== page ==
The reinsurance market showed signs of decelerating rate declines in its most recent June/July 2015 renewals, indicating that pricing could be approaching a new equilibrium, says Fitch Ratings in a new global sector report.
Reinsurance pricing has experienced downward pressures as a result of the influx of alternative reinsurance capital from private equity firms, hedge funds and pension plans, said Fitch in the report titled “Global Reinsurers’ Mid-Year 2015 Financial Results, Underwriting Results Profitable, but Pressured, Pushing M&A Surge.”
The ratings agency noted, however, that the flow of alternative capital is slowing slightly, particularly collateralized reinsurance. Insurance linked securities (ILS) pricing has also stabilized recently, Fitch said, which is demonstrated by the spread between ILS and high-yield bonds compressing to around 100 basis points.
Fitch believes this means that capital market investors may have a waning appetite for reinsurance risk.
The challenges of a capital-saturated market, premium declines and some upward pressure on ceding commissions helped to drive negative growth in first-half 2015 profits, Fitch confirmed. Several non-catastrophe marine events, such as the Pemex offshore rig explosion, also contributed to deterioration in underwriting results in first half of 2015.
“Given the soft market conditions, reinsurer consolidation is likely to continue as companies consider M&A to combat market stress and limited organic growth opportunities,” the report said.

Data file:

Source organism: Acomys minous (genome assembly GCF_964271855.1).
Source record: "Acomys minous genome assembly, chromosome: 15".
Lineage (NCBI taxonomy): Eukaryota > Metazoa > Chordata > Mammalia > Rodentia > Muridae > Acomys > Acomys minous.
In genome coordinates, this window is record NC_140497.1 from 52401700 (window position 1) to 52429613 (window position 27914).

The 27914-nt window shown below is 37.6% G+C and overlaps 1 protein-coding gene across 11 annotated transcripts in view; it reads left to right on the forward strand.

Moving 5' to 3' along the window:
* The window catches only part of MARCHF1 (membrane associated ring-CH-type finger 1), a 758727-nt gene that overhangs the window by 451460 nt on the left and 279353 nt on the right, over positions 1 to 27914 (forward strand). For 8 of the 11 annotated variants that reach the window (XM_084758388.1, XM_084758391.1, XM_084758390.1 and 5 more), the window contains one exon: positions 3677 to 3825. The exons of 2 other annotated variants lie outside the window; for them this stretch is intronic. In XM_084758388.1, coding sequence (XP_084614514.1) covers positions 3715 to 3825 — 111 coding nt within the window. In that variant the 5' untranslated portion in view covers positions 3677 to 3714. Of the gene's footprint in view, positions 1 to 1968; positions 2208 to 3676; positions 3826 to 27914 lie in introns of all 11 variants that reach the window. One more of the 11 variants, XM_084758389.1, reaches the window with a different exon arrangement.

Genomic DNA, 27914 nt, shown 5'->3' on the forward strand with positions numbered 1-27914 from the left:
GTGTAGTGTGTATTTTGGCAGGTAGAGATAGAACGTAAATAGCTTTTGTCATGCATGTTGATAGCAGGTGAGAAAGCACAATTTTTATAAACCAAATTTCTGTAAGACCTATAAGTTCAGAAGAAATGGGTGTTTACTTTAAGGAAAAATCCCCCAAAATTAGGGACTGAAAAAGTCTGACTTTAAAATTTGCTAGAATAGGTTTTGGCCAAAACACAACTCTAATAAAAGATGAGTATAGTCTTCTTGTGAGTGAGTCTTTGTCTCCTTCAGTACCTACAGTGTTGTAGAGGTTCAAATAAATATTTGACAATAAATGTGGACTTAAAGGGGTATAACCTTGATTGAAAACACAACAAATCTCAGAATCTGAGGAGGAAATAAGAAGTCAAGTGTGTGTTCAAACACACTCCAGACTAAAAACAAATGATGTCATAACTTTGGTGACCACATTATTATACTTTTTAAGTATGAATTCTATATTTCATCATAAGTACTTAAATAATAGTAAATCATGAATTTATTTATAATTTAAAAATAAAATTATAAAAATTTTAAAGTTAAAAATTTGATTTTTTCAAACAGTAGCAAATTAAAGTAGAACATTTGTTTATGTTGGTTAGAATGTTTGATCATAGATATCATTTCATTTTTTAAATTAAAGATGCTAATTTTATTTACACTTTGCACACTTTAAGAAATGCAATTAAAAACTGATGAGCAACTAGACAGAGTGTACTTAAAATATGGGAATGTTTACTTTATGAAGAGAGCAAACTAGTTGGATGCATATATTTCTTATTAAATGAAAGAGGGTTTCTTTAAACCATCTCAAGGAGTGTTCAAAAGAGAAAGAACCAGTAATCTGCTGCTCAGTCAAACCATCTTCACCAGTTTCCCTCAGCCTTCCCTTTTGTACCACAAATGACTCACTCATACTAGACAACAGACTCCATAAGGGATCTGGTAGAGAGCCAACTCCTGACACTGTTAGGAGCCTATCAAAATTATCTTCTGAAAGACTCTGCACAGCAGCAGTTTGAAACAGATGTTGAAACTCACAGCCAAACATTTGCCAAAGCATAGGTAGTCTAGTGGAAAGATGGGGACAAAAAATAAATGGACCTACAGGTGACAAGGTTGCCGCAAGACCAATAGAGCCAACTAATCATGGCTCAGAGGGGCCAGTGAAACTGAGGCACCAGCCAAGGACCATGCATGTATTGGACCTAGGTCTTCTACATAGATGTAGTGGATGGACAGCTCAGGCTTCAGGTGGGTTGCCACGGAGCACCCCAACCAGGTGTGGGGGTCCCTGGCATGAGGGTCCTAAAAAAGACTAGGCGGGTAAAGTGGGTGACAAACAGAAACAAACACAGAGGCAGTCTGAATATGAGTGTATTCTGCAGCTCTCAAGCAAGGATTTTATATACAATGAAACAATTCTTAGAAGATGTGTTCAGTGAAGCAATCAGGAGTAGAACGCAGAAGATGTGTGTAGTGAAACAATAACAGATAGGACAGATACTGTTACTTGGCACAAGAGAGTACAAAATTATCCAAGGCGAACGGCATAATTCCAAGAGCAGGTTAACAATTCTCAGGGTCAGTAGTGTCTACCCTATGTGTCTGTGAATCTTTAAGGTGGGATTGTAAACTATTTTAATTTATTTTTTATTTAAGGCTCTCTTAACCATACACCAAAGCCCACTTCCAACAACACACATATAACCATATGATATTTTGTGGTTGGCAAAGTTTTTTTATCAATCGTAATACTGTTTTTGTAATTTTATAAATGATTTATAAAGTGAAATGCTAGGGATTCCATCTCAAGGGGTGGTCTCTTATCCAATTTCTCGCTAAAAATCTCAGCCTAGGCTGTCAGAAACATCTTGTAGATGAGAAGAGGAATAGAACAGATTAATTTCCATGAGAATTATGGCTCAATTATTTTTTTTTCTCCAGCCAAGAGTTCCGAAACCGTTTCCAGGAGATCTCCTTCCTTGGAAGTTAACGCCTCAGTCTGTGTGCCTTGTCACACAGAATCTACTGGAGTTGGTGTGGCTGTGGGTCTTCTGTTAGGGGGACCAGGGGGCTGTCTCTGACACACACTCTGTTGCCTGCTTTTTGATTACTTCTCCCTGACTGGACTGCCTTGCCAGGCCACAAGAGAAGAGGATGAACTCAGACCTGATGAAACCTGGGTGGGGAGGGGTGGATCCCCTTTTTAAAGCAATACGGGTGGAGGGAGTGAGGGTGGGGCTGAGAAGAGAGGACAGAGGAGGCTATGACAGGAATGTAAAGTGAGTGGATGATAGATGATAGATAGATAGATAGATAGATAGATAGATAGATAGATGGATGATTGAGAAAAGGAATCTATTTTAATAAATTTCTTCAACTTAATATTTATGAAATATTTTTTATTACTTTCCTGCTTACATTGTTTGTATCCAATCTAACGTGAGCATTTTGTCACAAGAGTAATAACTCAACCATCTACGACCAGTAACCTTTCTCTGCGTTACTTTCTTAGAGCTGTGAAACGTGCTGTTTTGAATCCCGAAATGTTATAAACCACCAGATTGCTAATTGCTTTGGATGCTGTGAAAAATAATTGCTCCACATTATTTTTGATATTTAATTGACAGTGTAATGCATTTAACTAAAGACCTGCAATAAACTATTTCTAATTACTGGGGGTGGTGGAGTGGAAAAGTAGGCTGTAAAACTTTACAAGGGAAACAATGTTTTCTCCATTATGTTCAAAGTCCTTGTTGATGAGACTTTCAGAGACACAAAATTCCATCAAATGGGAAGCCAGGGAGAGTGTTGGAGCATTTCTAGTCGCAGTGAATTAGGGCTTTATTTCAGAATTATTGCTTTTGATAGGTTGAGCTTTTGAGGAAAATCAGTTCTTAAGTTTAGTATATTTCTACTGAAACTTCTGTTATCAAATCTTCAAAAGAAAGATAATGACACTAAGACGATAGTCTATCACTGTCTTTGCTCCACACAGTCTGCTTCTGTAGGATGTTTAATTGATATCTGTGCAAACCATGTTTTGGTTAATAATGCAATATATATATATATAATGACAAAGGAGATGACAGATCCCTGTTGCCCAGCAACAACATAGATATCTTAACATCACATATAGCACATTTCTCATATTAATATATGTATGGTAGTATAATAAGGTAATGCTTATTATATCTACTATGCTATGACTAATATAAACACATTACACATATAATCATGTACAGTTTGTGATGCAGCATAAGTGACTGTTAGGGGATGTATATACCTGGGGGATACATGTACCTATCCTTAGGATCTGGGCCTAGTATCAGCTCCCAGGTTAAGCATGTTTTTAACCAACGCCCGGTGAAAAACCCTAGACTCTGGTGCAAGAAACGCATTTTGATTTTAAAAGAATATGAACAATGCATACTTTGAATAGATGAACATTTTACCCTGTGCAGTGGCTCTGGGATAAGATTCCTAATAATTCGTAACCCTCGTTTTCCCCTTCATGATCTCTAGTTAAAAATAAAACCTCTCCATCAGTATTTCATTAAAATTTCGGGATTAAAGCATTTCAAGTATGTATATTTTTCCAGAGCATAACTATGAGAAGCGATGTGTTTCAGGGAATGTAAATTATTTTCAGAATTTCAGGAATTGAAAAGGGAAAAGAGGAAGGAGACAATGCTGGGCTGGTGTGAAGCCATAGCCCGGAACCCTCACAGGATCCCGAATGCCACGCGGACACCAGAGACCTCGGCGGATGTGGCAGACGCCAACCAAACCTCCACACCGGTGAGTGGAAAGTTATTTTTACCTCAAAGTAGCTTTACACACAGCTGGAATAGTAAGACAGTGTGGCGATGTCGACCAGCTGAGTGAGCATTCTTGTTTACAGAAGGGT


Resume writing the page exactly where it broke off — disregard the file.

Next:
While some consolidation might be a slight credit positive for moderating competitive pressures, Fitch said it is likely to negatively view deals where “achieving greater scale and diversity is the singular purpose of the deal and strategic rationales are unconvincing.”
A total of six acquirers, including RenaissanceRe, XL, Fairfax, Endurance, China Minsheng Investment and EXOR, either have closed, or soon will close, deals, Fitch said.
On a positive note, catastrophe losses during the first six months were below average and prior-accident-year reserve developments were generally favorable. Demand from the Florida catastrophe market, both from Florida-only primary providers and the Florida Catastrophe Fund, help support demand levels. This factor drove the deceleration on rate declines in Fitch’s view. Still, reinsurance net premiums written (NPW) declined 8.5 percent in first half, compared to the same period in 2014, Fitch said, adding that NPW actually rose 0.7 percent, if adjusted for foreign currency translations.
Capital levels remain strong, but deteriorated slightly in first-half 2015, mostly on unrealized investment losses due to rising interest rates on fixed-income portfolios, the report went on to say.
It noted that reinsurers continue to return current operating earnings to shareholders through share repurchases and special dividends, albeit at a much slower pace than in 2014. Capital also declined in part due to the pursuit of M&A transactions.
Source: Fitch Ratings
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